Becoming a Publisher

Last year I wrote a couple of articles about failed projects/brands I was involved in. The first article discussed my friends’ record label, the second talked about a mobile bakery I was involved in.

Following these articles – and considering they are some of the most viewed posts on SirThorney – I decided to write about the time I tried to be an “independent publisher” (kind of).

It’s worth mentioning that this happened several years ago, and I definitely learnt from my mistakes and successes with publishing which then helped when releasing my own books in 2019.

So, how did it begin?

In college I went to a creative writing class. Everyone in the class was pretty talented, but one guy in particular caught my attention. His name was Josh, and his writing was unlike anyone else’s in the room.

Most of the talented writers in the room were clearly celebrated from a young age for their abilities and had become intoxicated from the praise. Despite only being 17, most of the students in the class were already content with their writing, and were never interested in pushing boundaries or tackling topics out of their comfort zone. It was typical teens trying to be deep.

Everything they wrote was vanilla to me. Don’t get me wrong, vanilla is tasty, but nobody is flipping tables talking about how amazing a flavour it is.

Josh, on the other hand, was tabasco. This guy was writing about taking corpses for days out to the beach, accidentally killing your neighbour’s cat, and detective thrillers staring real life pornstars. The stories, whilst ridiculous, usually felt relatable, and like they had been ripped out of a Black Mirror episode.

At the time I was at the peak of my gaming blog’s success, with my writing getting thousands of reads each month and a handful of people in college talking about my website. I was very excited about the concept of independent distribution, and the idea that you could now release your ideas to the world without needing a publisher or help from someone in the industry.

Whilst I was releasing content regularly on my website, I loved the idea of publishing a digital magazine. Because of this, I began to research how to publish a book independently. I found Kindle Direct Publishing, giving me my means of distribution.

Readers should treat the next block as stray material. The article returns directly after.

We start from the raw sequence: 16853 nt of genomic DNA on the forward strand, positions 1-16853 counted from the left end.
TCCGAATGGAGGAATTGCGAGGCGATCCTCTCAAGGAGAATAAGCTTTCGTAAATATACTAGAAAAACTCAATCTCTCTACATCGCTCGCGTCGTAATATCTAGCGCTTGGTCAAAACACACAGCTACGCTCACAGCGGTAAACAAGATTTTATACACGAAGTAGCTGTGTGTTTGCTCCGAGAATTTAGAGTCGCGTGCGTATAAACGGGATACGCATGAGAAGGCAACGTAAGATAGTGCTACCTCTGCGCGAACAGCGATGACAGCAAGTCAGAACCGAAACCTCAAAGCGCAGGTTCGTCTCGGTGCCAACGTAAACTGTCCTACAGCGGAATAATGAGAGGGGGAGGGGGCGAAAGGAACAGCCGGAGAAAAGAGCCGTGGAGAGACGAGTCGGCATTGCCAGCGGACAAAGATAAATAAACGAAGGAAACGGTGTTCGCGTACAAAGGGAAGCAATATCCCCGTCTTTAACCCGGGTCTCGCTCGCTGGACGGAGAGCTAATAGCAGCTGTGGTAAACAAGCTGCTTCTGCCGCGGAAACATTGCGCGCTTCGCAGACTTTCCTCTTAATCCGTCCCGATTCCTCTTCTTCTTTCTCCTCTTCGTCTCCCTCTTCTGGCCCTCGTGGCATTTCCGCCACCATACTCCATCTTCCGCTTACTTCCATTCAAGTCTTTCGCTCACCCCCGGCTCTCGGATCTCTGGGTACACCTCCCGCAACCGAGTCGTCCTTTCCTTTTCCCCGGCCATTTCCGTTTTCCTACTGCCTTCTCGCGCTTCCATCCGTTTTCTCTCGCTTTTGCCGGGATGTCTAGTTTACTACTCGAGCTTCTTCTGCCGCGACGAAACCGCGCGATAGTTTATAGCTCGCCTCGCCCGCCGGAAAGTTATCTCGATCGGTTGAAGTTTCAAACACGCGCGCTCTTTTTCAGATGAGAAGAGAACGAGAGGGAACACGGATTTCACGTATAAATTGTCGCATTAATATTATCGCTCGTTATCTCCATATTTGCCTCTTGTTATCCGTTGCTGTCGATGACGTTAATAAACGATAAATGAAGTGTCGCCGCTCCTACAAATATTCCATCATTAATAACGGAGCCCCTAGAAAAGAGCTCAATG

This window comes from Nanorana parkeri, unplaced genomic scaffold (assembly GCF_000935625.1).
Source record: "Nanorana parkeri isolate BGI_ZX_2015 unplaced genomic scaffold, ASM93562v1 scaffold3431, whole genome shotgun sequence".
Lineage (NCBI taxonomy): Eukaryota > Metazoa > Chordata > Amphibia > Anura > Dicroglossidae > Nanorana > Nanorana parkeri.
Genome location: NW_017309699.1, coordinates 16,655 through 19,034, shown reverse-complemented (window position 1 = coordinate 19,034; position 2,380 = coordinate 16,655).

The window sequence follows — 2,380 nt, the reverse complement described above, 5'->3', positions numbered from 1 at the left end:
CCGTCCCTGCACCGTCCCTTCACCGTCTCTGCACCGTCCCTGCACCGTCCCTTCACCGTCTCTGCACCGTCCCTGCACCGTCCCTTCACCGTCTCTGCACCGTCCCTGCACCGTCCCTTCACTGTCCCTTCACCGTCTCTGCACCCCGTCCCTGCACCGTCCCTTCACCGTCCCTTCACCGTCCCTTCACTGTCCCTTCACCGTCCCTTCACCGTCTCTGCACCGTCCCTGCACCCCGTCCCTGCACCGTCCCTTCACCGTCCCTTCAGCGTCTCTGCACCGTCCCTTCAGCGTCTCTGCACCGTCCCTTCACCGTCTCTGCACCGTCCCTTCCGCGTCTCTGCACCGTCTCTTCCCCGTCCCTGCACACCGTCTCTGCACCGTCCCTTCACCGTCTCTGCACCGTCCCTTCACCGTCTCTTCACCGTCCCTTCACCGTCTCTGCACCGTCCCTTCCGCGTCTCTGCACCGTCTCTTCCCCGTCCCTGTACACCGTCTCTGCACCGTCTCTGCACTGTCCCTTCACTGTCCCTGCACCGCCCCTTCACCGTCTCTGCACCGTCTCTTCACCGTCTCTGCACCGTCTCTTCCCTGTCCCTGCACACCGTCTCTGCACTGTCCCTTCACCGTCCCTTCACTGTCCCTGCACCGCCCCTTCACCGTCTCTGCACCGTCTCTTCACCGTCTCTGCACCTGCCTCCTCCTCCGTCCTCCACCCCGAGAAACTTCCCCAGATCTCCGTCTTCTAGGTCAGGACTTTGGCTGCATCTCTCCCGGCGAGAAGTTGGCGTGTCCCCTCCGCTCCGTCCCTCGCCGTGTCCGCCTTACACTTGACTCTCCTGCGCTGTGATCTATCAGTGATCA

Whilst I was excited about releasing my digital magazine to the world, I also realised this meant I could publish other people’s work onto the Kindle ebook store.

Of course, Josh was the first person I was interested in offering this opportunity, allowing him to distribute his upcoming book of short stories to the ebook landscape.

What happened?

The idea of independent publishing being a potential way to make money was based on a few things. Firstly, my naivety as someone discovering these tools and using them for the first time. Secondly, because of the success of my gaming blog in terms of growth in viewership.

I looked at my website visitors and thought that this would be comparable with the potential reach of the ebooks. I was having 2,000 viewers a month on the website, which meant that getting 2,000 purchases a month per ebook was within the realms of possibility.

This was a massive overestimation of both the popularity of Kindle as a reading device, and of how easy it is to sell a book.

Getting website viewers is like having a free buffet; as long as you have something people like they’re going to try the food. Getting Kindle purchases is like having an upmarket pigs’-feet restaurant; you’re going to struggle to get people to look at the menu, let alone pay the price.

Even though it’s a small fee of £0.99, it’s a big ask considering that you’re in a sea of other ebooks at that same price and the potential reader has no clue who you are.

In terms of marketing the ebooks, my plan was simple. Upon release (when they’re on the “new releases section”) do a limited time promotion making the ebook free. People will then download the book, give it a read, and then begin to tell their friends about how great the book is. By this point, the limited time promotion of the ebook has stopped, and the people who learnt about the book via word of mouth would then have to purchase it.

The first releases I did was my gaming magazine, and looking back at the statics these actually performed okay, with the second edition of the magazine doubling the first release’s reads.

If I discovered how to publish magazines earlier during my time in college, I could have kept these regular releases going and gained a decent amount of readers. As gaming magazines weren’t being released on the Kindle store at that time, it was a relatively easy niché I could potentially fulfil.

The next release that was coming up was Josh’s book of short stories, which I was much more optimistic about than the magazine releases. I even suggested inflating the book’s price because I was confident in its ability to sell through word of mouth following the free book promotion. The book was shocking, and I was confident that people would want to tell others about it following them being able to read it.